If those "chimneys" are mounted on those two DD's, then they are sticking up from the bustle area of the turrets. The TC stood on a metal platform that was welded onto the top rear edge of the bustle area and behind the TC hatch area. He had a pipe to hold onto with one hand and the tiller for the props with his other hand. A LARGE "chimney" that would be mounted on the center rear area of the turrret's bustle would be a massive blind spot for the TC when he was standing outside the turret and driving the tank.

For a long time I wonder what those things where that look like they are mounted on those two DD's. After collecting a folder full of limited info on DD's and the screen system, I think that those things are on the other side of those two vehicles and are NOT mounted on them.

If I understand the story correctly, the author is Dutch. The crews he interviewed would be Americans (?). Maybe the term chimney is something that got lost in the translatation to Dutch and then back to English?

A note about the number 10 on that tank with the wading trunks.
That vehicle should be a bulldozer tank. The 10 stands for landing craft gap number 10. That dozer was detailed to the Special Engineer Task Force (SETF) Gap Team number 10. It's mission was to support the Navy engineers below the water line as they opened up their area of the gap. After that, the dozers were to support the Army engineers as they cleared the gap above the water line. After the gaps were opened up, most of the bulldozers would return to control of their assigned tank battalions.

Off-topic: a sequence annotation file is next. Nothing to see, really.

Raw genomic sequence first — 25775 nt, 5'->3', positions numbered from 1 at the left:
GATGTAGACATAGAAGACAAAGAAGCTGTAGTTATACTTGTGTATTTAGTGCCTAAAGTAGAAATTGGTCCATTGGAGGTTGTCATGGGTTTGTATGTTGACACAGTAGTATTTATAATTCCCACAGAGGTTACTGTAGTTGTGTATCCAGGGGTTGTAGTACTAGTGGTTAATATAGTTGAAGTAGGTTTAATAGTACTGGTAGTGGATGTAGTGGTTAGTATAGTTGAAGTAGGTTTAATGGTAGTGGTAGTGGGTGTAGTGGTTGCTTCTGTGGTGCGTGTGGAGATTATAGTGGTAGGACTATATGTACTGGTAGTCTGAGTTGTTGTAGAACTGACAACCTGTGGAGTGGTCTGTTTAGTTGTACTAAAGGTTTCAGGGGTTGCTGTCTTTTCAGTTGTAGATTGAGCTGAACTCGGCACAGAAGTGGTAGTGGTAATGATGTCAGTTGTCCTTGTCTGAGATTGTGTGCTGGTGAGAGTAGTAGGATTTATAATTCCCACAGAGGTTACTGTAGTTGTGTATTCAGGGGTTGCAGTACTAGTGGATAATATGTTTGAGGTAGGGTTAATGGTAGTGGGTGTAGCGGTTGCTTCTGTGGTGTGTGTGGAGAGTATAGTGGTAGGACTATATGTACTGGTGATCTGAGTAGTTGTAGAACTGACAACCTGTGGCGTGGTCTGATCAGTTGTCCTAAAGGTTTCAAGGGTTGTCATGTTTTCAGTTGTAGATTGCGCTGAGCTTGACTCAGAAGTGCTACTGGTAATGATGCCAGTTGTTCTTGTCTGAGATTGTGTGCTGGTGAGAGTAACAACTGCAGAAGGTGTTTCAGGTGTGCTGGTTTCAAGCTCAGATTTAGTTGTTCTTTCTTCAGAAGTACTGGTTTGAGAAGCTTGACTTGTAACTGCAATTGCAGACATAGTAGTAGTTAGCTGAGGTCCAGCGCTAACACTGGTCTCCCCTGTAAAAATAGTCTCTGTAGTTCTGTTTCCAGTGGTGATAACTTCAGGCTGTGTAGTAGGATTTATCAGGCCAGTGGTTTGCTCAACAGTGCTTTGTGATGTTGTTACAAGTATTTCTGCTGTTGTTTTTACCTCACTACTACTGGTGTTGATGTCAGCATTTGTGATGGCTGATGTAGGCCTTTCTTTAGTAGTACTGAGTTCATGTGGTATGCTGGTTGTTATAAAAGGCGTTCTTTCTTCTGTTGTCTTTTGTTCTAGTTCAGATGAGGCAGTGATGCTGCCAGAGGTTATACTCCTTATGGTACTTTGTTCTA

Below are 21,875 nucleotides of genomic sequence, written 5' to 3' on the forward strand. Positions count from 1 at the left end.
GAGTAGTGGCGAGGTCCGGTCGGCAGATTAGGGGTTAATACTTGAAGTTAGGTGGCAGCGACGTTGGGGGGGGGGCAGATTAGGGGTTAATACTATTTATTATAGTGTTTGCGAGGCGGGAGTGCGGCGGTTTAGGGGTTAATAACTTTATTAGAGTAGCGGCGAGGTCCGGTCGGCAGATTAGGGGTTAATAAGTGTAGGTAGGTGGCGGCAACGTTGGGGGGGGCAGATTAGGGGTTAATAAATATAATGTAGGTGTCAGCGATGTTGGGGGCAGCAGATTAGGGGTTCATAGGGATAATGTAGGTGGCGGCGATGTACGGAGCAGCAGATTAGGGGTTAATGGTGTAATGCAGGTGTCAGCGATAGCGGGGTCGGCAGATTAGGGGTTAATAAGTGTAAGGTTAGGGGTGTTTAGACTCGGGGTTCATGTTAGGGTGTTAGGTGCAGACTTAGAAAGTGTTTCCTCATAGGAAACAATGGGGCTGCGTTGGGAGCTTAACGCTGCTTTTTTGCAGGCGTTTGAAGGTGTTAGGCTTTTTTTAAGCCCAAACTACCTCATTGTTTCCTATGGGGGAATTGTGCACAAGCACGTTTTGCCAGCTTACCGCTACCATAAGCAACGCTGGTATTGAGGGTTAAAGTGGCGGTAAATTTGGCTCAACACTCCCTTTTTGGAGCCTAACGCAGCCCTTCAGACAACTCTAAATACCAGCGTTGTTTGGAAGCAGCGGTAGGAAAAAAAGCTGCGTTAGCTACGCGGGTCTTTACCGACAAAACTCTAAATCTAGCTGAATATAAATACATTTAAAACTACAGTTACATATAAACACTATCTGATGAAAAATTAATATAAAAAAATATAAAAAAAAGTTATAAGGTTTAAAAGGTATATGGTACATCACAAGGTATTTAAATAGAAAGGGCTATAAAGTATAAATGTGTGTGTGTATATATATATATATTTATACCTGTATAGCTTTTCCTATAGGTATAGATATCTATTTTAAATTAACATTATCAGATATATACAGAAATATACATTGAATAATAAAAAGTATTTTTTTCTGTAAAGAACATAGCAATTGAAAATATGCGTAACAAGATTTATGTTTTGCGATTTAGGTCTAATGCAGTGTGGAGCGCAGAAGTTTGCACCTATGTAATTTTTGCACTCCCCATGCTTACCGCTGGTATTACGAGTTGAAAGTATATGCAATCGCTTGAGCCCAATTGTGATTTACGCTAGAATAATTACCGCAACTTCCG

Gap 10 was planned for the right (looking at the beach from the sea) edge of Easy Red Beach. Robert Capa's photos were taken in the area between Easy-Red and Fox-Green. That would be at the left (again, looking at the beach from the sea) end of Easy-Red and in the area of Gap 15. About 1,400 yards left of where it should have landed.

My 2 cents on DD chimneys and a little info on what I have learned about D-Day bulldozer tanks.
Sgt, Scouts Out!

P.S.
The info about the bulldozer tanks comes from "Spearheading D-Day, American Special Units in Normandy" by Jonathan Gawne, Histoire @ Collections, Paris, 1998, ISBN 2 908 182 793. For anyone who is interested in the stories of D-Day, that book is HIGHLY Recommended by Stephen "Cookie" Sewell in a review he wrote for Armor Magazine in the January-February 2000 issue, page 51. It corrects and explains a number of facts that Cornelius Ryan got wrong in his book, "The Longest Day".

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binder001
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PostPosted: Thu Oct 18, 2007 9:31 pm
Post subject: Re: M4A1 76 mm VVSS DD tank?

The Dutch poster is quoting from the novel "Hell Has No Heroes", originally published as "Barbara" ca. 1951. A great read on an American tank crew in Europe by Wayne Robinson who actually served with the 743rd Tank Battalion. A number of incidents in the novel parallel those in the 743rd's published history. While Mr. Robinson DID actually serve with the tank battalion, I have found a number of minor "flaws" in his work. In the novel, Robinson implies tyhat Barbara is a welded hull tank. He refers to the "new" turtle-hulled tanks arriving later. Any DD nut knows that the US DD's were based on M4A1s with cast upper hulls. I am also wondering if his memory confused the "chimneys" or wading stacks to us, of the deep-water equipped Shermans with the DD tanks.